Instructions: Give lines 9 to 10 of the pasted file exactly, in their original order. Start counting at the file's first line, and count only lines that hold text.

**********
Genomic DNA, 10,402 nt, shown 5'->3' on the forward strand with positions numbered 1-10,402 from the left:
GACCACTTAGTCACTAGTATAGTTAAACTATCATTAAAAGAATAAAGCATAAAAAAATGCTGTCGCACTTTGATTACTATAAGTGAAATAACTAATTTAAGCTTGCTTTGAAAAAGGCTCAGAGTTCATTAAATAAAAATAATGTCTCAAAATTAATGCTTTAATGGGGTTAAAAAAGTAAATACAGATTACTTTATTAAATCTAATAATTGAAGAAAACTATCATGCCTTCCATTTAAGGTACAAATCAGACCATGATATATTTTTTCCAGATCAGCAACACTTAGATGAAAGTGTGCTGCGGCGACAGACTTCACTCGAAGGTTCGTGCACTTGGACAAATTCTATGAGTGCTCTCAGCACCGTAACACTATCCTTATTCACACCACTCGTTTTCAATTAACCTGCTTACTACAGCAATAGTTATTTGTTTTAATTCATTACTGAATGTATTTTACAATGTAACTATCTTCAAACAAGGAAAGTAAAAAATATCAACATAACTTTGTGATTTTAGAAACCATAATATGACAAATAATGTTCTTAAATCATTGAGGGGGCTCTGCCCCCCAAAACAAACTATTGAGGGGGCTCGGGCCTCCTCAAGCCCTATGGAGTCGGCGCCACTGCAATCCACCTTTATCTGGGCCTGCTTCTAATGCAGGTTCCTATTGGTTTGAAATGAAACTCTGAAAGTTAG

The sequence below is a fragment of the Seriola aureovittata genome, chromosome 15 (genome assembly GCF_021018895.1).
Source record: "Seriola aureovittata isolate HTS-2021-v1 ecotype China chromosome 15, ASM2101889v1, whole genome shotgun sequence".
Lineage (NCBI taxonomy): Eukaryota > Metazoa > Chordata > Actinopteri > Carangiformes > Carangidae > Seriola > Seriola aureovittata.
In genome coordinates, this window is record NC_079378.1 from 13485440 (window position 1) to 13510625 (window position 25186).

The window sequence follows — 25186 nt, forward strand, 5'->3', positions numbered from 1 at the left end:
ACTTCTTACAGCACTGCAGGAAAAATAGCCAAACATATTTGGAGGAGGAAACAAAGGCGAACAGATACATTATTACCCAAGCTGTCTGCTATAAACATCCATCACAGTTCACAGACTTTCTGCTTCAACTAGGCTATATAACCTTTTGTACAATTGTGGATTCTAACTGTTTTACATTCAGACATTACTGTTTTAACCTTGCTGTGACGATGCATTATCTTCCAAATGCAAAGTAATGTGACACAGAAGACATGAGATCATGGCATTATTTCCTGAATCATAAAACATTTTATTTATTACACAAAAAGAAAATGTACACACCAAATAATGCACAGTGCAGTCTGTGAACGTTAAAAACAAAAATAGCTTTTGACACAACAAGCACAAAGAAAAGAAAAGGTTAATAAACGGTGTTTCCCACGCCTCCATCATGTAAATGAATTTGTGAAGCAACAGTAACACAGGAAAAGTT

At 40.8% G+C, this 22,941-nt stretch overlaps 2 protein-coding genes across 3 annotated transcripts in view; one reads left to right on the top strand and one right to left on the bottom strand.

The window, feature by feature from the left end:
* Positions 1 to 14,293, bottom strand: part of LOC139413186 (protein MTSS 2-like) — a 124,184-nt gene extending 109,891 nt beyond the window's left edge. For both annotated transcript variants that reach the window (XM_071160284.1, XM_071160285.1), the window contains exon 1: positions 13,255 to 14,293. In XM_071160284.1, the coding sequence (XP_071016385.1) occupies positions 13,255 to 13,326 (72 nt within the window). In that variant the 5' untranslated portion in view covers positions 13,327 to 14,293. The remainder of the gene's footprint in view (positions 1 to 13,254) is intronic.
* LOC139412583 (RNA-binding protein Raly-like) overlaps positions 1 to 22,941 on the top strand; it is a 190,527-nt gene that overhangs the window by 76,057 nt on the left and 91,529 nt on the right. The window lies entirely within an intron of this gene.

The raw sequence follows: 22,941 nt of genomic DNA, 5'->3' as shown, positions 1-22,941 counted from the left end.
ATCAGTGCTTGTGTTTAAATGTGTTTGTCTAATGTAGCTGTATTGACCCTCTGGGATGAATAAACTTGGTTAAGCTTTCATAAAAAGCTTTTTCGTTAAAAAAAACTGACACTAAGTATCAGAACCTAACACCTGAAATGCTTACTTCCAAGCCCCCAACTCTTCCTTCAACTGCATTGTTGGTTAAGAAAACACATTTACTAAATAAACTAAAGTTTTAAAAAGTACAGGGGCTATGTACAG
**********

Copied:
At 40.8% G+C, this 22,941-nt stretch overlaps 2 protein-coding genes across 3 annotated transcripts in view; one reads left to right on the top strand and one right to left on the bottom strand.

The window, feature by feature from the left end: